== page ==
After your audio has been cleaned up, I move on to the enhancing stage. A lot can go into this process, but I won't bore you. These are the 3 biggest tools audio engineers use for spoken word.
This is where Eq (equalisation), compression and de-essing come into play -
This is where I bring out the best in your voice, and quieten down any undesirable tones. Usually, I will bring up a touch of low-mids (this is where the power is in your voice), and bring down any nasally higher frequencies.
This stage balances out the sound. Expression is always good in podcasts and audiobooks, but you don't want to give your listeners a fright if you raise your voice, and you don't want them reaching for the volume just to catch a more somber moment. In a nutshell, compression balances out the difference between the loudest and the quietest parts, resulting in a more consisted volume throughout without compromising the energy and expression in your voice.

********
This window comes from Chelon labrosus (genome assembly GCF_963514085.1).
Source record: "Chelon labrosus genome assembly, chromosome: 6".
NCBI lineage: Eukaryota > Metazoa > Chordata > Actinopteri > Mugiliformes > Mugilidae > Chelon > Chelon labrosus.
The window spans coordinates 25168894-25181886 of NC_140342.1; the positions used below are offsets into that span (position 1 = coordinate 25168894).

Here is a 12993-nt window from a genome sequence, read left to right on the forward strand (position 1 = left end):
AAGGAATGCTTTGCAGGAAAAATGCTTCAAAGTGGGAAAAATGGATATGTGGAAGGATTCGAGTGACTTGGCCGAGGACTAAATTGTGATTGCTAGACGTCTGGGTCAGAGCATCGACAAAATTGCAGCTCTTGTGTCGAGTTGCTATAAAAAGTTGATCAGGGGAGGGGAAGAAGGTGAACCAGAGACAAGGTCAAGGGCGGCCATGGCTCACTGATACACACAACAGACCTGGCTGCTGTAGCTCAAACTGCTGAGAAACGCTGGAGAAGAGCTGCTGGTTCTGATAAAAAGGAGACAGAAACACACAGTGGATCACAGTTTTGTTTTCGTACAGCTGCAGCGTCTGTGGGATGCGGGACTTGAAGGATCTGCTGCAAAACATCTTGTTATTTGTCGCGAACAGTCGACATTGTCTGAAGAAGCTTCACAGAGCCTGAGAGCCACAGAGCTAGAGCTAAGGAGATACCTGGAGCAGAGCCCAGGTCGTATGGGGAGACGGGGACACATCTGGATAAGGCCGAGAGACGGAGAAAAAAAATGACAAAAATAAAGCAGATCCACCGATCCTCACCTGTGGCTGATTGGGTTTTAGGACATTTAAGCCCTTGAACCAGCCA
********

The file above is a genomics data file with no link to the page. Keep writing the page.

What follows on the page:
Those harsh 'sss' sounds and whistles you hear when listening to raw spoken word recordings. Not only can it be a distraction, it can also be painful to listen to especially when wearing headphones. These harsh sounds have no place in your audio, so I'll be getting rid of them.